The American Heart Association (AHA) formed the National Hispanic Latino Cardiovascular Collaborative to expand Latino representation in health care and in turn help improve the quality of care for Latino heart patients.
A research study conducted by Penn State University found that patients prefer their doctors to be of the same race and ethnicity. Although about 19% of people in the United States identify as Latino, less than 7% of physicians do. This lack of representation fuels health disparities and barriers that impact the quality of care for Latinos.
The collaborative will fight for Latino representation in clinical, research and public health communities not only to create a more equitable health care system but also to empower the next generation of Latino health professionals through mentorship and networking with members.
With a specific focus on the treatment and prevention of cardiovascular disease and stroke, the collaborative hopes to advance Latino cardiovascular health while supporting and advancing Latino cardiovascular professional development.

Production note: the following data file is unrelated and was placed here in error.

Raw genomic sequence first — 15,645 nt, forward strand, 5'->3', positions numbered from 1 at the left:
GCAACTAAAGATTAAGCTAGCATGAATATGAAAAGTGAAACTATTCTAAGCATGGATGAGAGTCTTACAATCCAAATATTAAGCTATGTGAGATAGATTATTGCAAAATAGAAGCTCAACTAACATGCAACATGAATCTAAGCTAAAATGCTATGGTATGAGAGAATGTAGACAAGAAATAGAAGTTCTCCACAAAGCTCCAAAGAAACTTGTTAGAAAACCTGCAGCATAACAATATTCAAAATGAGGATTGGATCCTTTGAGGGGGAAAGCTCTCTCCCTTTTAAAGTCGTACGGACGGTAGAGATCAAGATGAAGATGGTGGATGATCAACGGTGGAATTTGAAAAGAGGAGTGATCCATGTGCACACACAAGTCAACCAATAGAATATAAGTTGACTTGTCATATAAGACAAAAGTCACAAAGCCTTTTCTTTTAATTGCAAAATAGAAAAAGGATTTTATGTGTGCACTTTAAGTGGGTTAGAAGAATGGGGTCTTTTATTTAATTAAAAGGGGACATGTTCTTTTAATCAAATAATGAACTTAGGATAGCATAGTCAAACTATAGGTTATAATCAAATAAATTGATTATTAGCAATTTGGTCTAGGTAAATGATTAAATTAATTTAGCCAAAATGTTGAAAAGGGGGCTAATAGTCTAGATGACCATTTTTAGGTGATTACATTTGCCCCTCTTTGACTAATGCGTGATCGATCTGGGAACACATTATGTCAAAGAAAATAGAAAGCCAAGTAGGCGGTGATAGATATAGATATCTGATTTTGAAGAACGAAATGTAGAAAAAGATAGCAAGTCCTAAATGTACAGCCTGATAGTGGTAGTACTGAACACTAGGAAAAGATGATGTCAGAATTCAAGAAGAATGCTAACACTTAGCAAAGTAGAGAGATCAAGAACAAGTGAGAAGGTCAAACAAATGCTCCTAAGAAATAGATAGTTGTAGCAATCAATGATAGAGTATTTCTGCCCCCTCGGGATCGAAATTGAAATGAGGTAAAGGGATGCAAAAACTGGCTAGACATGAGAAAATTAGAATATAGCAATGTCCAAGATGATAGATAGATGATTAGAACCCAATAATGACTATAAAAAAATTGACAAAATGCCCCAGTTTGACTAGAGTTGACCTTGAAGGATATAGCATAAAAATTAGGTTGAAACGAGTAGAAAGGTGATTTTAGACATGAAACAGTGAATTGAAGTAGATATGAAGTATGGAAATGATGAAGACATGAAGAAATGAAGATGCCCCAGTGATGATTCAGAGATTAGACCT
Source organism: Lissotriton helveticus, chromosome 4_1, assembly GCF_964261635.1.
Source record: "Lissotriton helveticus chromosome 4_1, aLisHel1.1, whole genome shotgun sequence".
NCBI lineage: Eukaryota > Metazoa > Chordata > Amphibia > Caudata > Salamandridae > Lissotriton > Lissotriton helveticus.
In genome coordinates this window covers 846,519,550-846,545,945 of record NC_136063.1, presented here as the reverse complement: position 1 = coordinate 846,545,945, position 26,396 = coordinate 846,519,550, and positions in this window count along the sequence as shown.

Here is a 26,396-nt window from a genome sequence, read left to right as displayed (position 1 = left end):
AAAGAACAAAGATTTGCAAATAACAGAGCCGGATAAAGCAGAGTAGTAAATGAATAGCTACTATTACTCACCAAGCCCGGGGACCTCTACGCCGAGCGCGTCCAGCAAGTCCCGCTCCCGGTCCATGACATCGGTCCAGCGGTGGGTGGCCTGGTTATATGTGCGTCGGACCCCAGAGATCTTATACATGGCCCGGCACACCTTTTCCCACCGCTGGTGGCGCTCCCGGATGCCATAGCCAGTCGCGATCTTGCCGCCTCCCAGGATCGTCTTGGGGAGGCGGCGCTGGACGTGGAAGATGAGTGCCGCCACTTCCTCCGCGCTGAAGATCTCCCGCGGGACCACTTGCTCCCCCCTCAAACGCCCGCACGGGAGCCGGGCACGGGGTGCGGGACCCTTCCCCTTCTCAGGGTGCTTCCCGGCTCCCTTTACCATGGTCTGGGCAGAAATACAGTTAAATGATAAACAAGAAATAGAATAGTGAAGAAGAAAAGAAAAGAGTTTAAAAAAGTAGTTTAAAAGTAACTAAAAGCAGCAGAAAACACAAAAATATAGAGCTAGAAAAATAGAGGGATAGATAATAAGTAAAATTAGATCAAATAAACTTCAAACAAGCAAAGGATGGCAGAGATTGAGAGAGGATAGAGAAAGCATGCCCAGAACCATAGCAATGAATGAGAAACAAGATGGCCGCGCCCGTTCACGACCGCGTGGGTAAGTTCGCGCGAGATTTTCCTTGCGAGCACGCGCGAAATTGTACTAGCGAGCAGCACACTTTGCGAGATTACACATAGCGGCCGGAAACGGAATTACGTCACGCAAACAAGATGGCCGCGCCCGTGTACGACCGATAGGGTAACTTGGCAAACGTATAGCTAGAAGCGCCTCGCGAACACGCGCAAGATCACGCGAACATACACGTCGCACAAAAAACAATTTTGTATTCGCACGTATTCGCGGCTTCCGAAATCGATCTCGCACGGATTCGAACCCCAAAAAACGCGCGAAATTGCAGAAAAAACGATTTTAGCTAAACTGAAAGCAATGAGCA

The collaborative will advise the AHA and help the organization achieve its 2024 goal to provide cardiovascular health equity for all.
“As the American Heart Association strives for health equity in cardiovascular health, we are excited to support the National Hispanic Latino Cardiovascular Collaborative to uplift the voices and experiences of these communities in an effort to improve health and well-being,” said Eduardo Sanchez, MD, MPH, FAHA, the American Heart Association’s chief medical officer for prevention and the executive sponsor of the National Hispanic Latino Cardiovascular Collaborative, in an AHA news release.
To learn more about cardiovascular health, click #Cardiovascular. There you’ll find headlines such as “Racial and Ethnic Disparities in Cardiovascular Death Among Cancer Survivors,” “Study Challenges Belief That Latinos Have Better Health Outcomes,” and “Stroke, Heart Failure Death Rates Accelerating in Some Latino Adults.”